Leyton Orient Six Games In: Mixed results so far but have the performances warranted more points?

Leyton Orient are six games into their first season back at Football League level and their results so far can only be described as a mix bag. There have been highs in the form of the poignant opening day victory against Cheltenham and the remarkable turnaround at Mansfield and there have also been been lows with the 3-0 drubbing at the hands of Macclesfield chief among them. Although, it’s also fair to suggest that perhaps the performances put in by Ross Embleton’s side warrant better than the eight points they’ve amassed so far.

Many felt that Orient were extremely unfortunate to come away from their two home games against Stevenage and Crawley last month with just a point and the underlying data only serves to back up the general feeling that surrounds the side this season. The O’s currently rank fourth in the League Two expected goals table, with the data model suggesting that Orient have come out on top in four of the six league games they’ve played.

(Credit: Ben Mayhew, @experimental361)

In terms of style of play, it seems that Embleton is favouring a more possession-based style than his predecessor. Compared to last season the O’s seem more patient and content with keeping hold of the ball until an opening arrives, which certainly has its merits but can sometimes lead to his team being accused of overplaying.

His choice of formation has also been a sticking point for many when it comes to judging Embleton in his fledging managerial career. Orient opened this season how they finished the last, deploying the 5-2-1-2 system that steered the club to the National League title in the backend of the last campaign.

However, that formation never seemed a completely natural fit for a squad that lacked natural wing-backs. Sam Ling, Joe Widdowson, Myles Judd and Jamie Turley are all more than competent defensive full-backs, but they can at times be found wanting in their lack of quality going forward and although, Ling in particular had seemed to improve that side of his game over the off-season, it became clear that Embleton needed to change things by the time his side were two goals down away at Mansfield mid-way through the fourth league fixture of the season.

The payoff for the O’s gaffer’s switch to a back four was instant. Three second half goals ensured a famous victory for Orient at Field Mill, which made the decision to start with a four man defence at home to Crawley the following Saturday a no brainer for the former Swindon coach.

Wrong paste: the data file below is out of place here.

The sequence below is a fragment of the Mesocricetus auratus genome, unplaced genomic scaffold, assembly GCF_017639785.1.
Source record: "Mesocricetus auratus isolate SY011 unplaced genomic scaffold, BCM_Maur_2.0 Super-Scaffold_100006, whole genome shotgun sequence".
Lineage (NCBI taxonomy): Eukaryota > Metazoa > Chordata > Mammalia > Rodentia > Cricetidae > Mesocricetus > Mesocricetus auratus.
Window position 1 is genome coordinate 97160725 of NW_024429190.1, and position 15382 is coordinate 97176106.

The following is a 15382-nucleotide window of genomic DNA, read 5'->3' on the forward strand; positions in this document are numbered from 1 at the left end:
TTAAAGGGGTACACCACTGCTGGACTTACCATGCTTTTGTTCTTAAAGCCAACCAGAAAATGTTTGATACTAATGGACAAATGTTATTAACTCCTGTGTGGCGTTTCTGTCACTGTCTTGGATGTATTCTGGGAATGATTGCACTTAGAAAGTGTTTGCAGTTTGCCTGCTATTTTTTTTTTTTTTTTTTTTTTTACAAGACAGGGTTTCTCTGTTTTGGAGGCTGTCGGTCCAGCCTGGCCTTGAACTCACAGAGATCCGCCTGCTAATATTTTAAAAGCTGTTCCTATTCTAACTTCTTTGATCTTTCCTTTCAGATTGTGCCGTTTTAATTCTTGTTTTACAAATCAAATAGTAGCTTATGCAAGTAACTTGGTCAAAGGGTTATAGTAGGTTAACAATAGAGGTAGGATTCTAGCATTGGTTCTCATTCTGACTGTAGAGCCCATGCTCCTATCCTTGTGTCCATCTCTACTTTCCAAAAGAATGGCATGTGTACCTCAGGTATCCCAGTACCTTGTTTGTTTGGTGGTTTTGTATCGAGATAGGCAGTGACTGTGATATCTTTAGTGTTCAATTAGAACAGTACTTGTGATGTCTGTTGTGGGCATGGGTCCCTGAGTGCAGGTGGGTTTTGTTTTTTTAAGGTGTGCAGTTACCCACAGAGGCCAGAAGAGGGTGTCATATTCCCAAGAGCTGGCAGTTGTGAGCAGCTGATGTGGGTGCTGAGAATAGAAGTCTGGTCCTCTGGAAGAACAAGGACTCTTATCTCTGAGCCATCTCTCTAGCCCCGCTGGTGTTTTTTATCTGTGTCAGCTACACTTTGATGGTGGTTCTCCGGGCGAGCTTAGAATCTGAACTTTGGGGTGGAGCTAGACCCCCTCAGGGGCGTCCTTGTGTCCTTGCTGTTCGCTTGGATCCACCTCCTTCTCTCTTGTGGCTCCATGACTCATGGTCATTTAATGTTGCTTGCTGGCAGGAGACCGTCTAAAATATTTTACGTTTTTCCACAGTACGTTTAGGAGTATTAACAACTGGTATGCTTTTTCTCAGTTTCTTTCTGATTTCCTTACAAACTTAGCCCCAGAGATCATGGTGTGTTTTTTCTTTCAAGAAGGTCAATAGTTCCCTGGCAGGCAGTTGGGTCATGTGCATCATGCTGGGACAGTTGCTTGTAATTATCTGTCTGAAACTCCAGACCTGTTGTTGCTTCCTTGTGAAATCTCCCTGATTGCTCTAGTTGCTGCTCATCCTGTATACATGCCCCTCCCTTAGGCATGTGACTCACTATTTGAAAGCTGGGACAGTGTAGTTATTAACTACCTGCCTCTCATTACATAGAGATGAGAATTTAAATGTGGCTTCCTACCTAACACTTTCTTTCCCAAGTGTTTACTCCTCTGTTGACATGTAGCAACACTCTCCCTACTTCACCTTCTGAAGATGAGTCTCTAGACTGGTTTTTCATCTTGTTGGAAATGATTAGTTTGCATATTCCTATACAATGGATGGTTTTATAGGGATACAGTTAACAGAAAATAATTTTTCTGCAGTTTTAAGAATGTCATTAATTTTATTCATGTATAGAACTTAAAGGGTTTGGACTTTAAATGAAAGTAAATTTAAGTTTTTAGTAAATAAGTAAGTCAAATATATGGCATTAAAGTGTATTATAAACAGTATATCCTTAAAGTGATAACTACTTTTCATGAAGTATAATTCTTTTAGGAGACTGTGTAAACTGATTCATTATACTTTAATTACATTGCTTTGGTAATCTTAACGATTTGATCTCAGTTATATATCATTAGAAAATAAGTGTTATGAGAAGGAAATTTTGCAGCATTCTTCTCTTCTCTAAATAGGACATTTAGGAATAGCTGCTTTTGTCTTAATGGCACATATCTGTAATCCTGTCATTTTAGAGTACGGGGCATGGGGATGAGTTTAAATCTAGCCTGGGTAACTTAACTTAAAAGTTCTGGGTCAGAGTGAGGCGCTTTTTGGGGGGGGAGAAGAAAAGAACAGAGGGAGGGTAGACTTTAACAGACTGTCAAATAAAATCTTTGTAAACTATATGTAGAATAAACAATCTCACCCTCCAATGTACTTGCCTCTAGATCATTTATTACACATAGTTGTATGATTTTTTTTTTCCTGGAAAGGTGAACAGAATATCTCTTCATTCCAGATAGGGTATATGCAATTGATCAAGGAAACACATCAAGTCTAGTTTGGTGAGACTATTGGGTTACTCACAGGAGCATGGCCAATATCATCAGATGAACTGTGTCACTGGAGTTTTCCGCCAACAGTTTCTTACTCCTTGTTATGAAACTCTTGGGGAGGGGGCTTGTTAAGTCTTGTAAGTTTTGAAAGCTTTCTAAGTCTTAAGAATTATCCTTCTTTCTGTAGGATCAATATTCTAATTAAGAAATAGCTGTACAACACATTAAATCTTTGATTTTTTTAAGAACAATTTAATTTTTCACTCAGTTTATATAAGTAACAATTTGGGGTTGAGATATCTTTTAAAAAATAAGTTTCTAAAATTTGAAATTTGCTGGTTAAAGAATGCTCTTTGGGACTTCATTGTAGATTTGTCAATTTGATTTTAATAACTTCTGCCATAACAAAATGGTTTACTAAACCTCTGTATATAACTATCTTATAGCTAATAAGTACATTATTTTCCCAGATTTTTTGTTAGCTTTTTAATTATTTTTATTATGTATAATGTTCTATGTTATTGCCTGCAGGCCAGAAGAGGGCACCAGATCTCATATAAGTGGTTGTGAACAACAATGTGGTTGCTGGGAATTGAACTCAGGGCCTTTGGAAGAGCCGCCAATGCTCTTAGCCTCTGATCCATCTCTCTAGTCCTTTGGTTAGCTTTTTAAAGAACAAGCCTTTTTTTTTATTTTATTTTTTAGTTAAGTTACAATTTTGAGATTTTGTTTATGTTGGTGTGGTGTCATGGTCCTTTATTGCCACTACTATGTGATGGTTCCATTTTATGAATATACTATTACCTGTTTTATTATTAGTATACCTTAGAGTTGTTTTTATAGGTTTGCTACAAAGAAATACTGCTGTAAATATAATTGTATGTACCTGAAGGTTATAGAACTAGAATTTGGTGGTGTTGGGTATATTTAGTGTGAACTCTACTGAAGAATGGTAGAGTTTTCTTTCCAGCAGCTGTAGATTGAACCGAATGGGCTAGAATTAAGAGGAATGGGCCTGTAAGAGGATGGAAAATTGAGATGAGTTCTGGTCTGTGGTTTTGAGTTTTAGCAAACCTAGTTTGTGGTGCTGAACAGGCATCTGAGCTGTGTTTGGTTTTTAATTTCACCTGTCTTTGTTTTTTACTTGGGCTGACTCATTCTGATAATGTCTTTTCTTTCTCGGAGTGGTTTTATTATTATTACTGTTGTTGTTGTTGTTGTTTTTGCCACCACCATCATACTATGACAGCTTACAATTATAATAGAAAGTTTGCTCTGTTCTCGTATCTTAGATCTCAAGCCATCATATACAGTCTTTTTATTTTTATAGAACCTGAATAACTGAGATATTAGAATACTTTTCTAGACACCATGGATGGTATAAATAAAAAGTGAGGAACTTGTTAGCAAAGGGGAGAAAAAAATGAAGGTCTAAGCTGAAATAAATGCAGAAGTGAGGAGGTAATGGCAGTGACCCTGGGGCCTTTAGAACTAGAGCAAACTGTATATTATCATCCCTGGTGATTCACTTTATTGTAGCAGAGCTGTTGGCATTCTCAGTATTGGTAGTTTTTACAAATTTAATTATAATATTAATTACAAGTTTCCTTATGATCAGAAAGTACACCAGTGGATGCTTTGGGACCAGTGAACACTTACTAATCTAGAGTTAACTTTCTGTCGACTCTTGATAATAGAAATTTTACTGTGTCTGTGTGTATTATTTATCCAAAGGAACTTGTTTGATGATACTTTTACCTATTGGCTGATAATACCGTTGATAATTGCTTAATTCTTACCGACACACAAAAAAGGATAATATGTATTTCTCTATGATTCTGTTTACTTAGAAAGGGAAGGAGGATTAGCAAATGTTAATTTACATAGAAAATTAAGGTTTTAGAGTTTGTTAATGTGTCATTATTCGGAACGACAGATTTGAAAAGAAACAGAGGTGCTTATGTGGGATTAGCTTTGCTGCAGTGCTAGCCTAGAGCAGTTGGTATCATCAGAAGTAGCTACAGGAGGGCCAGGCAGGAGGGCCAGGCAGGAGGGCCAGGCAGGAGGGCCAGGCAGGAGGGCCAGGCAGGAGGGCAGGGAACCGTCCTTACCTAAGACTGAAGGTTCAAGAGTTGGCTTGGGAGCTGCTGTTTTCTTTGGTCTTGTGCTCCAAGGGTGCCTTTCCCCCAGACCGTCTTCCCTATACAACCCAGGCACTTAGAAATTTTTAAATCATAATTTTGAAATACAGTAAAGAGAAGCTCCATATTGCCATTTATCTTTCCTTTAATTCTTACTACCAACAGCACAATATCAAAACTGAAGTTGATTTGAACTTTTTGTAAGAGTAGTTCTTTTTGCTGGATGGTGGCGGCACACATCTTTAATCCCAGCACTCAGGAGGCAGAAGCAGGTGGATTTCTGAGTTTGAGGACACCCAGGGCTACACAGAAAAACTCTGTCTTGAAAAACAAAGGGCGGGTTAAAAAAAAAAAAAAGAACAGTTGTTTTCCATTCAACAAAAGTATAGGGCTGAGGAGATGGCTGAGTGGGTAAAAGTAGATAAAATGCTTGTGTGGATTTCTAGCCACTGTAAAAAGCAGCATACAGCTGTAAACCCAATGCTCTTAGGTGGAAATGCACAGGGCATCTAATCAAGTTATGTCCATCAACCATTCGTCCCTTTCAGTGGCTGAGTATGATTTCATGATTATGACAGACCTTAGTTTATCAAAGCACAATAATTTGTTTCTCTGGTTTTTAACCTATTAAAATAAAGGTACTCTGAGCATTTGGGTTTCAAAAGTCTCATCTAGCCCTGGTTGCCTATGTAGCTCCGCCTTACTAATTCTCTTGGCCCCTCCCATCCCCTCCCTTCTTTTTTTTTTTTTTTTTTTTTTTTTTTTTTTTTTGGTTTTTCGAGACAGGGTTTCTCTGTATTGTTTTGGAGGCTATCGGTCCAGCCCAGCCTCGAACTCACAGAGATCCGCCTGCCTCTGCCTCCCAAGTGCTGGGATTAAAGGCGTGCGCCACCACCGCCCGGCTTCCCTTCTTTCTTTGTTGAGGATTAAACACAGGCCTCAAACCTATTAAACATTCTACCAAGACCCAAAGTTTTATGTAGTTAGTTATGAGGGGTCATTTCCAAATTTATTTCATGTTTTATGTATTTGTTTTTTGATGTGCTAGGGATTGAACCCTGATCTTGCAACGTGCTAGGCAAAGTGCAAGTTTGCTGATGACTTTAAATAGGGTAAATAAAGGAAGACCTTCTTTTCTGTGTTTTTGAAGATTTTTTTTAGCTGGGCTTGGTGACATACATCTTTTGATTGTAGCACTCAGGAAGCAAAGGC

When at times in previous matches Embleton had been accused of being too defensive, against Crawley it was the opposite he was being accused of, as his gung-ho approach drew criticism for leaving the Orient backline exposed.

Embleton lined his side up in a positive 4-2-3-1 formation with winger James Brophy at left back and Louis Dennis, Jordan Maguire-Drew and Lee Angol in behind lone target-man Conor Wilkinson. Thanks to the injury suffered by regular left back Joe Widdowson in the game against Mansfield, the O’s manager could argue that he had no option but to play the adventurous Brophy in his place. But the balance of the side looked off in this one, as despite dominating the majority of the game, Orient fell on the wrong side of a 3-2 scoreline, giving up three sloppy goals in the process.

Following this game it was crucial that Embleton found the right balance between attack and defence in future line-ups and this was something he arguably achieved away at Salford last Saturday. With Brophy starting further up the field and Dan Happe coming in at left back, there seemed to be more of an equilibrium to Orient’s play which saw them come away from Greater Manchester with a respectable point.

Succeeding Justin Edinburgh in such tragic circumstances was never going to be an easy job for Embleton and the upcoming tricky run of fixtures against 5th place Swindon, 1st place Exeter and 3rd place Crewe will prove a stern test of his credentials. But there are signs over the last few weeks that he’s beginning to implement his own principles, rather than just replicating the Edinburgh playbook, something that you feel will be necessary if he’s going to remove the interim title from his current job role.

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